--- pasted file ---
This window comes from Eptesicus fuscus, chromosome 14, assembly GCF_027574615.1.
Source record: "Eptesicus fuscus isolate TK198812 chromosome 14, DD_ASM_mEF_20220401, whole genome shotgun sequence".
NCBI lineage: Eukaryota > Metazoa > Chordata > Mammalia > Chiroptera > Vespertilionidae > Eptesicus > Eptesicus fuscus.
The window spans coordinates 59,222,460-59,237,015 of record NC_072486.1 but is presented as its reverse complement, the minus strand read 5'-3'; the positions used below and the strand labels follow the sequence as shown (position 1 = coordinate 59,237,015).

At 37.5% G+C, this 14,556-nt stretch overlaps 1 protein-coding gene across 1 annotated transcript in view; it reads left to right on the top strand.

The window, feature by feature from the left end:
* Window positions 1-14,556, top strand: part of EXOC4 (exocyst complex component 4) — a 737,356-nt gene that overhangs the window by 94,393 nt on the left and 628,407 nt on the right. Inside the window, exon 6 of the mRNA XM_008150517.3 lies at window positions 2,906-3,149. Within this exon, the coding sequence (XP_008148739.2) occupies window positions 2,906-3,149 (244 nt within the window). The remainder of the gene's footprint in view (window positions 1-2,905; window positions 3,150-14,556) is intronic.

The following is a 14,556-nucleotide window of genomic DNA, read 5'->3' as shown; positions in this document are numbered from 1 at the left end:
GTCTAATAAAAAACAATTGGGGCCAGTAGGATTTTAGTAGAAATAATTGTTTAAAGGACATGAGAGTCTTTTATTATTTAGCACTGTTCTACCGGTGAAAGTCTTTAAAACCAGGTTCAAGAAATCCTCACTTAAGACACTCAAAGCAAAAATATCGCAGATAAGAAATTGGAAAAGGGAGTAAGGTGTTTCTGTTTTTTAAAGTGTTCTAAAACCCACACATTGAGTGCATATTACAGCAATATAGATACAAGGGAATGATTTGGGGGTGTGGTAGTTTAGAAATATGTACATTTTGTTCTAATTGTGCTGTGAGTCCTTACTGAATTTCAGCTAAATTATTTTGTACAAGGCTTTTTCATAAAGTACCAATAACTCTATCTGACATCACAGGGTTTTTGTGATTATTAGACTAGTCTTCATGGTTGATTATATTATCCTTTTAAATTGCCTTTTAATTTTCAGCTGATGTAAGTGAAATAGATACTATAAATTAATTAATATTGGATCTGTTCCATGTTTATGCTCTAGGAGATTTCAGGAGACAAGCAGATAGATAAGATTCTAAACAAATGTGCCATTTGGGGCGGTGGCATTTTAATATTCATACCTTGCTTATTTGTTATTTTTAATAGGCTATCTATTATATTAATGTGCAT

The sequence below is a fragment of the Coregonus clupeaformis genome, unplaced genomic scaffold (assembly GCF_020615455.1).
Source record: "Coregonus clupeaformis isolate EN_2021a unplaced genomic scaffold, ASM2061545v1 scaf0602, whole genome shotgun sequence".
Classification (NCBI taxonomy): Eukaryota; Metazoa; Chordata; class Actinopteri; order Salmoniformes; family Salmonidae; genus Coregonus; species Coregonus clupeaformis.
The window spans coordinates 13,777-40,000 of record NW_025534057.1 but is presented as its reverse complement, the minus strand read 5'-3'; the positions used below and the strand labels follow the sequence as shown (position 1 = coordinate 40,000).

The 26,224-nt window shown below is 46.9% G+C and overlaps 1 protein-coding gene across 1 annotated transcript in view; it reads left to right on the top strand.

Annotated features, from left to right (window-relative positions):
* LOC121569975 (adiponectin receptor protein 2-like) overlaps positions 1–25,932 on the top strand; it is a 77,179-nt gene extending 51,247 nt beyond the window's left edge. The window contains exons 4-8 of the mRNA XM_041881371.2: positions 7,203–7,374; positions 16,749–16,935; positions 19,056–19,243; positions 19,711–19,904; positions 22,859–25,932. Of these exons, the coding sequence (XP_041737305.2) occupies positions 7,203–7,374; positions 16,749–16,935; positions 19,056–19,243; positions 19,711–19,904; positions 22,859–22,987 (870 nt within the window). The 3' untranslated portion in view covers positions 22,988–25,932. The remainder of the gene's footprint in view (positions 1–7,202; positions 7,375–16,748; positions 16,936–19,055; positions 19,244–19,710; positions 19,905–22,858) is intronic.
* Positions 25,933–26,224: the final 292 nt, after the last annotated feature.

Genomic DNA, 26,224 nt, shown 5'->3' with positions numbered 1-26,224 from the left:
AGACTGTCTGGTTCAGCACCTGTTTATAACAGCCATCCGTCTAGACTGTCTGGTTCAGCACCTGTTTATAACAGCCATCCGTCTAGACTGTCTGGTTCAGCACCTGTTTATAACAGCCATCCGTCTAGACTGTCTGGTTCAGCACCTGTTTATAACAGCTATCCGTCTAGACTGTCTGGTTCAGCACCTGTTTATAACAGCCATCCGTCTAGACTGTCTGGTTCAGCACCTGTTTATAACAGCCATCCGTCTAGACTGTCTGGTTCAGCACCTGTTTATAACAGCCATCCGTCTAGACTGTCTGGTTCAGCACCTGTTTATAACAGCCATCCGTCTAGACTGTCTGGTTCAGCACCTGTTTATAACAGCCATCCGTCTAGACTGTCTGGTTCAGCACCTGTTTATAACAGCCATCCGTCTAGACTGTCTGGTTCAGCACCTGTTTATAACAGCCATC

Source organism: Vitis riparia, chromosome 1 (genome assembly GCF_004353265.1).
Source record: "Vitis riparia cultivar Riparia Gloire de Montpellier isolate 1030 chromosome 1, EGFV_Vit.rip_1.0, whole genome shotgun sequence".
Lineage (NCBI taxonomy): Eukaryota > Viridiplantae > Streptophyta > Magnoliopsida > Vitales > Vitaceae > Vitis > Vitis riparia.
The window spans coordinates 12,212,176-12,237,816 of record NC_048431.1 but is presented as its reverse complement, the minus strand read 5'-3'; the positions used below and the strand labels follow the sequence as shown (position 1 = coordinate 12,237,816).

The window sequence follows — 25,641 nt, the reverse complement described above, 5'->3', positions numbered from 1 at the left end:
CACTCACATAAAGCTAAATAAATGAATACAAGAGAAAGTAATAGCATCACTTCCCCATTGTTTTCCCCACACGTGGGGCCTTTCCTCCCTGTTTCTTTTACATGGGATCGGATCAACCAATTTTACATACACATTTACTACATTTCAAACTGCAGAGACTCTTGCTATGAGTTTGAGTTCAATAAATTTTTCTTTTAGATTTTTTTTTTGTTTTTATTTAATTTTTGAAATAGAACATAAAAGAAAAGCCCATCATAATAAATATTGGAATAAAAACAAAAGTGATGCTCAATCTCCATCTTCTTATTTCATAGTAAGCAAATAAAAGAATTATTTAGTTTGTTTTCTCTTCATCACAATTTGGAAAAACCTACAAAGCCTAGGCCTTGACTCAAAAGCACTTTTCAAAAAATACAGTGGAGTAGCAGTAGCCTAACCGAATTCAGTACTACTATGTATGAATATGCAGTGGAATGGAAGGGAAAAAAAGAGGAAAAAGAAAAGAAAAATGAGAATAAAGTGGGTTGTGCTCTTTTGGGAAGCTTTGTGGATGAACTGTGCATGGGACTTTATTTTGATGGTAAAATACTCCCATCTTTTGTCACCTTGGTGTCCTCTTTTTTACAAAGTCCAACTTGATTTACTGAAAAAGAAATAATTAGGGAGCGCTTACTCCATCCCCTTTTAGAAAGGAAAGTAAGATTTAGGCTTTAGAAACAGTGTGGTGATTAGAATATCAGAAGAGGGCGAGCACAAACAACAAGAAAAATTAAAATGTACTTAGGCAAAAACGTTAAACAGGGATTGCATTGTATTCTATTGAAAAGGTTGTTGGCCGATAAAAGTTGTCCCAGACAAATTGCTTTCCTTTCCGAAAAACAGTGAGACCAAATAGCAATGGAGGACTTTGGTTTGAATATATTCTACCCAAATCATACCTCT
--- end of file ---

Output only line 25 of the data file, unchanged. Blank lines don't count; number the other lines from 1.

CACTCACATAAAGCTAAATAAATGAATACAAGAGAAAGTAATAGCATCACTTCCCCATTGTTTTCCCCACACGTGGGGCCTTTCCTCCCTGTTTCTTTTACATGGGATCGGATCAACCAATTTTACATACACATTTACTACATTTCAAACTGCAGAGACTCTTGCTATGAGTTTGAGTTCAATAAATTTTTCTTTTAGATTTTTTTTTTGTTTTTATTTAATTTTTGAAATAGAACATAAAAGAAAAGCCCATCATAATAAATATTGGAATAAAAACAAAAGTGATGCTCAATCTCCATCTTCTTATTTCATAGTAAGCAAATAAAAGAATTATTTAGTTTGTTTTCTCTTCATCACAATTTGGAAAAACCTACAAAGCCTAGGCCTTGACTCAAAAGCACTTTTCAAAAAATACAGTGGAGTAGCAGTAGCCTAACCGAATTCAGTACTACTATGTATGAATATGCAGTGGAATGGAAGGGAAAAAAAGAGGAAAAAGAAAAGAAAAATGAGAATAAAGTGGGTTGTGCTCTTTTGGGAAGCTTTGTGGATGAACTGTGCATGGGACTTTATTTTGATGGTAAAATACTCCCATCTTTTGTCACCTTGGTGTCCTCTTTTTTACAAAGTCCAACTTGATTTACTGAAAAAGAAATAATTAGGGAGCGCTTACTCCATCCCCTTTTAGAAAGGAAAGTAAGATTTAGGCTTTAGAAACAGTGTGGTGATTAGAATATCAGAAGAGGGCGAGCACAAACAACAAGAAAAATTAAAATGTACTTAGGCAAAAACGTTAAACAGGGATTGCATTGTATTCTATTGAAAAGGTTGTTGGCCGATAAAAGTTGTCCCAGACAAATTGCTTTCCTTTCCGAAAAACAGTGAGACCAAATAGCAATGGAGGACTTTGGTTTGAATATATTCTACCCAAATCATACCTCT